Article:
April 27, 2020

Stanton A. Glantz, PhD

In identifying additives and design elements known to increase severe lung disease, FDA should not create a "safe harbor" list for e-cigarettes

My colleagues and I have submitted this public comment to FDA in response for its request for information on what not to allow in e-cigarettes in light of the outbreak of serious lung disease (EVALI) last year.

While there are some obvious things to exclude (like vitamin E acetate), we caution the FDA not to create a de facto “safe harbor” list of elements for “acceptable” e-cigarettes.  The Regulations.gov tracking number is 1k4-9gd3-yb2m.  A PDF of the comment is here.

 

FDA should prohibit additives and design elements in e-cigarettes known to increase the risk of severe lung injury, but the burden remains with manufacturers to demonstrate that their products are appropriate for the protection of the public health, notwithstanding the fact that their products exclude the prohibited ingredients and designs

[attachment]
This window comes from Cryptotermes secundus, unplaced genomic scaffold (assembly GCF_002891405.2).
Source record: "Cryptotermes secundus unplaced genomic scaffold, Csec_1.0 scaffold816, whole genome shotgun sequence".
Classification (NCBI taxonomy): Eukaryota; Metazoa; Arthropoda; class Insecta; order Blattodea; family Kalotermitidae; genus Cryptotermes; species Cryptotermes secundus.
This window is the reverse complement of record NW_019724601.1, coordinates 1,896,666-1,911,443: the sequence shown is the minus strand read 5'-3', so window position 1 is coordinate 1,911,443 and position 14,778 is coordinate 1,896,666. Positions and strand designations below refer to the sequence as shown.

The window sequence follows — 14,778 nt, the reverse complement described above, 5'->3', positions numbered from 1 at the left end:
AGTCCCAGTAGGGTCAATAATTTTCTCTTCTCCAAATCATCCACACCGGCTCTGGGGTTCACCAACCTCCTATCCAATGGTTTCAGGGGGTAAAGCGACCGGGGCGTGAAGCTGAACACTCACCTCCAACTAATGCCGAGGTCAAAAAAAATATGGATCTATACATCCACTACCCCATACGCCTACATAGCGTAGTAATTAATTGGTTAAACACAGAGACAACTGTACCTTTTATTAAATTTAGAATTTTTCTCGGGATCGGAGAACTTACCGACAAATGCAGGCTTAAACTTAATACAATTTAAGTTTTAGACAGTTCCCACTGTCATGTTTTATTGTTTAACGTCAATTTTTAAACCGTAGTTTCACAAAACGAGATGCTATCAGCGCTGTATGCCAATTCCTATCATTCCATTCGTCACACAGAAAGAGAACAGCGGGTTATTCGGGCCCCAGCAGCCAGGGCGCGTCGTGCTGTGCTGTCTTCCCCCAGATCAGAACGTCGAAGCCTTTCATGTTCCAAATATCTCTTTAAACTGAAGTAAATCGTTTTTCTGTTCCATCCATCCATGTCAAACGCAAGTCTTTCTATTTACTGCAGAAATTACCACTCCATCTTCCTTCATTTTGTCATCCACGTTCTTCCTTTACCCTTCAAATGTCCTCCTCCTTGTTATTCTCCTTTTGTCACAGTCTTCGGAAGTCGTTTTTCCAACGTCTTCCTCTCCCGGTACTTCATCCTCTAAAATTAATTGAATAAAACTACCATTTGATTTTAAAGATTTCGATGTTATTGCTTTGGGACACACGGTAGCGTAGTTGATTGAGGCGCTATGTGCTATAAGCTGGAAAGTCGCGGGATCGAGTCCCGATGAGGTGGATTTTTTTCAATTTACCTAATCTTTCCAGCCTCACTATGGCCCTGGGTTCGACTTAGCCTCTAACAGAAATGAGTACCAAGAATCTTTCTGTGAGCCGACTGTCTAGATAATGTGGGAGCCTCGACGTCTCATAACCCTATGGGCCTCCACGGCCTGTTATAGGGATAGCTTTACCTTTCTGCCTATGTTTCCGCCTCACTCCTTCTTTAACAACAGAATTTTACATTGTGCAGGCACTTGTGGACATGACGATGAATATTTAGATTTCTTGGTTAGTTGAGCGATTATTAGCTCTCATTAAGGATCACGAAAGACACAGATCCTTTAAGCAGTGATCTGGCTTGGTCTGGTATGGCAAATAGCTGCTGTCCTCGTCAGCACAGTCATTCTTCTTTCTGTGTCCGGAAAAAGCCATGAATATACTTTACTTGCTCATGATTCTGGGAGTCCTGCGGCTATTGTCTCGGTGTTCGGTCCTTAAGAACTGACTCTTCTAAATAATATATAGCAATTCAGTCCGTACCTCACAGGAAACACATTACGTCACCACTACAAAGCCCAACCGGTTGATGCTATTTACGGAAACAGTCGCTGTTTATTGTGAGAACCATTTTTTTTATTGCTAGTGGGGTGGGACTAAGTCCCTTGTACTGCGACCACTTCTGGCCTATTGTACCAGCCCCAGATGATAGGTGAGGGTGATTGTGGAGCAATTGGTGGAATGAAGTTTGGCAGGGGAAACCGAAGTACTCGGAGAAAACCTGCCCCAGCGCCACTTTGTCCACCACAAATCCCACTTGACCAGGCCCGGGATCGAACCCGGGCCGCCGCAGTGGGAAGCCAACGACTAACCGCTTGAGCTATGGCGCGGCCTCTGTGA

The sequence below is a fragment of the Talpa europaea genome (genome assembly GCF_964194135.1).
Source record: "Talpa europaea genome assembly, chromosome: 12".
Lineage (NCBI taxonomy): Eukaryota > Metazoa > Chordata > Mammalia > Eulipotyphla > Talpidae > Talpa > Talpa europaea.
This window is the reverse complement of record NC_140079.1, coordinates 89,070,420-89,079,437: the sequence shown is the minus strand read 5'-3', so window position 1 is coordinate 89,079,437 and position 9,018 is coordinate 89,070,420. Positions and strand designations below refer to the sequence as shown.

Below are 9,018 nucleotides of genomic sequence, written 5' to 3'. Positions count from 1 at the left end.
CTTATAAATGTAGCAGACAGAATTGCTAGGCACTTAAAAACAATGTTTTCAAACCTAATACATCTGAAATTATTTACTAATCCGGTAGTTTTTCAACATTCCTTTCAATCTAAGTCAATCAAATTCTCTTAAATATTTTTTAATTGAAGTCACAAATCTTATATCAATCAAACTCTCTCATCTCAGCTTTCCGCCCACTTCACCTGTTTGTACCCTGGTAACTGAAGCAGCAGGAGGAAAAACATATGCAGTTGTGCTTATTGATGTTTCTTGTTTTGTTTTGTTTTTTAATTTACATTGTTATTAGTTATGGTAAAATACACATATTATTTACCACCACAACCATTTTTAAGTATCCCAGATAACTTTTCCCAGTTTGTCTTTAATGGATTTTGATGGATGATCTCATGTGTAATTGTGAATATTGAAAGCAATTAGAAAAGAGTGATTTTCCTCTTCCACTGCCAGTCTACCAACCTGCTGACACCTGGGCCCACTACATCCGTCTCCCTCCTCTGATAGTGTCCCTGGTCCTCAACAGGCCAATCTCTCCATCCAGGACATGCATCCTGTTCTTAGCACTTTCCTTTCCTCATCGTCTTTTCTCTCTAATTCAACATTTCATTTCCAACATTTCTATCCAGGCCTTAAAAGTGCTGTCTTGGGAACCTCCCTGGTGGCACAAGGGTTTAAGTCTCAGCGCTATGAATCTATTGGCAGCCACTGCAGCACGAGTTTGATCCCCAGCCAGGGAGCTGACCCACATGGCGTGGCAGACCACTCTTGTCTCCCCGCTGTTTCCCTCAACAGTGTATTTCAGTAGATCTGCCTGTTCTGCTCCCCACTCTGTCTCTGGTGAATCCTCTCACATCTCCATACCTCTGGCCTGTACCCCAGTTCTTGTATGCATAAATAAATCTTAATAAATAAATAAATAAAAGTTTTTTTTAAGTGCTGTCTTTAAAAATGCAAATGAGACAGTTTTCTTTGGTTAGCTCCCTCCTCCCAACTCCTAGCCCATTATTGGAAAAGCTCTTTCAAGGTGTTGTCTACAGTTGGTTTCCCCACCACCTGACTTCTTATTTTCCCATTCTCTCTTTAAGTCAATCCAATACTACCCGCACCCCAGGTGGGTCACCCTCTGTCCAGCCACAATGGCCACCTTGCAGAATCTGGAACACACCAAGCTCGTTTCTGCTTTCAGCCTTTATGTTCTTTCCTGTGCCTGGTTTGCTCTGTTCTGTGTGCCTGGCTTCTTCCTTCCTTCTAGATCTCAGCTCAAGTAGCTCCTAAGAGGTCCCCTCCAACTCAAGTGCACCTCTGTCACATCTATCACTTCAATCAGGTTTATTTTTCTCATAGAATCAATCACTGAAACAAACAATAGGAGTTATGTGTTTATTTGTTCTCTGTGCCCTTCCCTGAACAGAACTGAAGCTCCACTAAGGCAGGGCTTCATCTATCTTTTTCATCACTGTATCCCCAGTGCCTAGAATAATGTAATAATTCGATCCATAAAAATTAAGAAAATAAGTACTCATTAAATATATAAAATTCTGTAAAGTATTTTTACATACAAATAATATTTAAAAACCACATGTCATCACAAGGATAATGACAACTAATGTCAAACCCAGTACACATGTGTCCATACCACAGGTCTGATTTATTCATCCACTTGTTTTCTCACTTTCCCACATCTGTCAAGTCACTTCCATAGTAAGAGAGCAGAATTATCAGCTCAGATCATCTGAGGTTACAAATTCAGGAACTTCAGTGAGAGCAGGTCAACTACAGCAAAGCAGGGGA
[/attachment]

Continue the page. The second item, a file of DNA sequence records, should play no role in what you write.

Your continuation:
Lauren K. Lempert, JD, MPH; Gideon St.Helen, PhD; Carolyn Calfee, MD, MAS;

Jeffrey Gotts, MD, PhD; Michael A. Matthay MD; Matthew L. Springer, PhD;

Stanton A. Glantz, PhD

 

UCSF TCORS

 

Docket No. FDA-2020-N-0597

 

April 24, 2020 

 

            In response to the outbreak of serious lung injuries associated with e-cigarette use or vaping (EVALI) that spiked in the summer 2019, FDA has issued a Request for Information on Vaping Products Associated with Lung Injuries (RFI).  The RFI seeks data and information on e-cigarette product design and ways to prevent consumers from modifying or adding substances to those products that were not intended by the manufacturers.  Among other things, FDA specifically requests information on specific chemicals, compounds, ingredients, or combinations of ingredients that when inhaled or aerosolized may be associated with EVALI symptoms.

 

  1. To reduce the likelihood of severe lung injury, FDA should prohibit additives such as vitamin E acetate and flavor compounds that are cytotoxic; only permit the marketing of closed system e-cigarette products; set comprehensive restrictions on device characteristics such as types of coils, resistances, and power settings that generate high coil temperatures and high levels of oxidants; and should ban the sale of compatible components and parts produced by companies to be used in competitors’ products.

 

            There are several regulatory approaches FDA should take that would reduce the likelihood of severe lung injury.